Wednesday, 10 April 2019

Art Review: Boilly: Scenes of Parisian Life, The National Gallery, London


Recently the Secret Victorianist found herself back in London and on the hunt for nineteenth-century culture in the British capital.

‘A Carnival Scene’ (1832)
The National Gallery’s ‘Scenes of Parisian Life’ exhibition is the first dedicated to lesser-known French painter Louis-Léopold Boilly (1761-1845) in the UK. It features around twenty paintings but what the exhibition lacks in scale it more than makes up for in variety, demonstrating the range of Boilly’s subjects and media.

Looked down on as ‘just’ a genre painter in his day without the support of the establishment given lauded neoclassical history painters like Jacques-Louis David (1748-1825), Boilly’s output was dictated by public taste and market forces.

'Comparing Little Feet' (1791)

After arriving in Paris in 1785, he did a brisk trade in scenes featuring young woman in elegant interiors, often with a risqué edge. One of these, ‘Comparing Little Feet’ (1791) was on display at the National Gallery. In it, two women strip off their stockings, ostensibly to compare their shoe sizes.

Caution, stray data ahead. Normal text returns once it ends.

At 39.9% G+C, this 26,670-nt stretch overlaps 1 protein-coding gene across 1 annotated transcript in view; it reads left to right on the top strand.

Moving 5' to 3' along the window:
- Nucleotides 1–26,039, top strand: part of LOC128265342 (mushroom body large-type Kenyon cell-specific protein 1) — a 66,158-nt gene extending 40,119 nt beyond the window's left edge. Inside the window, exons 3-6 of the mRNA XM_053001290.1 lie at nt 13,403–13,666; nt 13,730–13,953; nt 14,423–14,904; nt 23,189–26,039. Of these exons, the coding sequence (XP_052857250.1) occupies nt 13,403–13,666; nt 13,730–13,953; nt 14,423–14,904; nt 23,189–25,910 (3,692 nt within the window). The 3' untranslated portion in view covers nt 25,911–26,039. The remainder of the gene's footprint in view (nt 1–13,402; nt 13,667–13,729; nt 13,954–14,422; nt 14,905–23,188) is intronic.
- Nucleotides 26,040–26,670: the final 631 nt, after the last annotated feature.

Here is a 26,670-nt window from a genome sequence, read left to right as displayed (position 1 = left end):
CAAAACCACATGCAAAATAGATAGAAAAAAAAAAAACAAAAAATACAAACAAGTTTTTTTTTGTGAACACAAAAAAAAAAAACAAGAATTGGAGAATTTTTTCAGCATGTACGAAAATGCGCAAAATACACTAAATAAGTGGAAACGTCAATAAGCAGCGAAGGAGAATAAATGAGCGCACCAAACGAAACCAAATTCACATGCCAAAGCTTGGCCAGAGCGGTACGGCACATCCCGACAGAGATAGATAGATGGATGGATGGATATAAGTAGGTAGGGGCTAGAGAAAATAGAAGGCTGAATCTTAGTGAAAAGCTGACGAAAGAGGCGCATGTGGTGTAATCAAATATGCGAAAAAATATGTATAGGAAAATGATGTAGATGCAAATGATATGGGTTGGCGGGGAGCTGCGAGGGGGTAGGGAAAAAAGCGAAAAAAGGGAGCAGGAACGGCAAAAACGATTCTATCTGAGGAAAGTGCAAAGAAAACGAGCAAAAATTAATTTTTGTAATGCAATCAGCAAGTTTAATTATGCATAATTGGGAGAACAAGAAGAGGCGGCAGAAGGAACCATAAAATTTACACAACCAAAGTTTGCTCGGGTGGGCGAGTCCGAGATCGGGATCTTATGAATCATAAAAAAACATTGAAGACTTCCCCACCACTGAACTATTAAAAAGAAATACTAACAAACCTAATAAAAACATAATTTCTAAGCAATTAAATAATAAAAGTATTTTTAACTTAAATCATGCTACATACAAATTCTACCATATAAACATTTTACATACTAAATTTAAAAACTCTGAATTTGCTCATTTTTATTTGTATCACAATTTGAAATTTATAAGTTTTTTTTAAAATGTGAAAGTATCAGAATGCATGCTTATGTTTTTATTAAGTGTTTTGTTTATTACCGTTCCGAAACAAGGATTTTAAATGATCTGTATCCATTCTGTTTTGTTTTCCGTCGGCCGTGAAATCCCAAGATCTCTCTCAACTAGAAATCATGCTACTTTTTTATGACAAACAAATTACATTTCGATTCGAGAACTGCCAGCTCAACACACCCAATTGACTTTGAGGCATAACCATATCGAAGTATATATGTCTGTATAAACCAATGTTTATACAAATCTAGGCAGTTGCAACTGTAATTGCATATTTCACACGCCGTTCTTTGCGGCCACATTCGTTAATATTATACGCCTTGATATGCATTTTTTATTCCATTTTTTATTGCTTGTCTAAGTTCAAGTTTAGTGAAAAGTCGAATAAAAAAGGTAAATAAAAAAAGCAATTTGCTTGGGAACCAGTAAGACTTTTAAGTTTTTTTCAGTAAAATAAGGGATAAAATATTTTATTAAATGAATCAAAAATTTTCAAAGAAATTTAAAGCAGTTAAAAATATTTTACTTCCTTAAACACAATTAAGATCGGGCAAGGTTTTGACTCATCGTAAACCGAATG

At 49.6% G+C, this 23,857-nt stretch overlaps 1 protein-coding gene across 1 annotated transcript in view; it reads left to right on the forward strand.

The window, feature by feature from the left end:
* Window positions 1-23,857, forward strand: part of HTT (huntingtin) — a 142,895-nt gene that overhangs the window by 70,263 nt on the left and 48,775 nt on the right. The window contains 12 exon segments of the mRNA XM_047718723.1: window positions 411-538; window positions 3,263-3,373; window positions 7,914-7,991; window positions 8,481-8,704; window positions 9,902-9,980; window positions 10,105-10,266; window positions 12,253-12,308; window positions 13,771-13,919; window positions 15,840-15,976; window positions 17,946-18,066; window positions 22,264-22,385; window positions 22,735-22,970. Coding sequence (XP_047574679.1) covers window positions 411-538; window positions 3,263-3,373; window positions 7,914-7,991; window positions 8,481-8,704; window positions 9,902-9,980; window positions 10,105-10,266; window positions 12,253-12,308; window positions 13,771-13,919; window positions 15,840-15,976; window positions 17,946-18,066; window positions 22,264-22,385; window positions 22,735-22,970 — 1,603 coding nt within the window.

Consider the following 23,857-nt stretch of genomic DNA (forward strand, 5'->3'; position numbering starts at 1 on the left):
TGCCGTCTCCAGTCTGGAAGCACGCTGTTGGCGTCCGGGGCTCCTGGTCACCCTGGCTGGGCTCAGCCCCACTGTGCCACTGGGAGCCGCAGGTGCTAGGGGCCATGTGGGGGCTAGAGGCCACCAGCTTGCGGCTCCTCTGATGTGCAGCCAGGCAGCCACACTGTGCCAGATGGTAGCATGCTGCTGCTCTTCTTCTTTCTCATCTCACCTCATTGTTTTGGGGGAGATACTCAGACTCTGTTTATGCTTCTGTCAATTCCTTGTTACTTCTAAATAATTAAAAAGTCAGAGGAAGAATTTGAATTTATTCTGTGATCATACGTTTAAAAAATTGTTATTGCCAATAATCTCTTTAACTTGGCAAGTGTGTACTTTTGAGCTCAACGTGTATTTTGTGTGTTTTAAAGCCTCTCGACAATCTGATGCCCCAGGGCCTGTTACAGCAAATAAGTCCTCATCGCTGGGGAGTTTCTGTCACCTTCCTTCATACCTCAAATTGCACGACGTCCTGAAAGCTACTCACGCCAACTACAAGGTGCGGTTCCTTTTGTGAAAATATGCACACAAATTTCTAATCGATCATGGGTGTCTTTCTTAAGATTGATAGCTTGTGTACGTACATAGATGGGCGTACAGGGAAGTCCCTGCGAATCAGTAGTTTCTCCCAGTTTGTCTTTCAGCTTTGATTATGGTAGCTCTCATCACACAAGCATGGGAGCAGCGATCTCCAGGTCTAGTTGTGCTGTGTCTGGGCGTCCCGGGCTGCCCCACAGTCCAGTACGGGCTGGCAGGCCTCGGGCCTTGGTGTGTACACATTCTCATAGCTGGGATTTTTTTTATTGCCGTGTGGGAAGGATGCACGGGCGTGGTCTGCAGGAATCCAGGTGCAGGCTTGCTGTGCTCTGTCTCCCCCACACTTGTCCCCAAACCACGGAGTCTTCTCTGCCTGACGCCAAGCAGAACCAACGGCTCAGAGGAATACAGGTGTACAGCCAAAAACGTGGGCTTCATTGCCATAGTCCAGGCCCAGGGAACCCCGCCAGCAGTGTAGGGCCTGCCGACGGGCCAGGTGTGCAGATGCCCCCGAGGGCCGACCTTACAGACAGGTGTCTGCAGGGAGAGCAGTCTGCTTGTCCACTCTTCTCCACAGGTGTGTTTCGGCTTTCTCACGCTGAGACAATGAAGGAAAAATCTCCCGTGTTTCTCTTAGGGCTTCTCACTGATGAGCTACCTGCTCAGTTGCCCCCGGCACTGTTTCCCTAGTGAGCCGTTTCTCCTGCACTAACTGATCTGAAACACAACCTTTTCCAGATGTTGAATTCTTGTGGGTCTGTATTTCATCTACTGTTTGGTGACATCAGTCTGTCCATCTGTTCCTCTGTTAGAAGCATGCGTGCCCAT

However, in the tumultuous time of the Revolution, Boilly found himself in hot water for his brand of titillating art. He survived with his head but pivoted—to more patriotic subjects, visual illusions and the Parisian crowdscapes for which he is most remembered.

'The Meeting of Artists in Isabey’s Studio’ (1799)
His ‘The Meeting of Artists in Isabey’s Studio’ (1799) (also on view) is a ‘who’s who’ of the Parisian art world at the advent of the nineteenth century, including 31 painters, sculptors and architects and, of course, Boilly himself. Notably, not a single woman is invited to this idealised meeting of the minds, despite the Revolution being an unprecedented period of freedom for women artists.

Crowd scenes featured in the exhibition include ‘The Barrel Game’ (1828), ‘The Poor Cat’ (1832) and ‘A Carnival Scene’ (1832). All depict the colourful menagerie of nineteenth-century urban life, with city-dwellers of every class side by side. Hidden in the paintings are dramatic incidents that provoke a smile—a child grasps at an apple, a man urinates against a wall, a boy picks a pocket, a dog runs off with a carnival mask.

'The Poor Cat’ (1832) 

Boilly’s humour is distinctive, even if his expression in his self-portraits is usually stern. He coined the term ‘trompe-l’oeil’ (a trick of the eye) for works in which uses one medium to imitate another. His painting of crucifix appears 3D, while his signature seems to be pinned beside it, a slightly blasphemous advertisement.

'A Trompe-l'oeil: Crucifix of Ivory and Wood' (1812)
Observing Boilly’s Paris is like reading Dickens’s London. Never has the nineteenth century looked so alive. 

Boilly:Scenes of Parisian Life’ is free and open to the public at The National Gallery until 19th May 2019. Visit if you can.

Do you know of any New York-based nineteenth-century-focused exhibitions you’d like the Secret Victorianist to review next? Let me know—here, on Facebook or by tweeting @SVictorianist.

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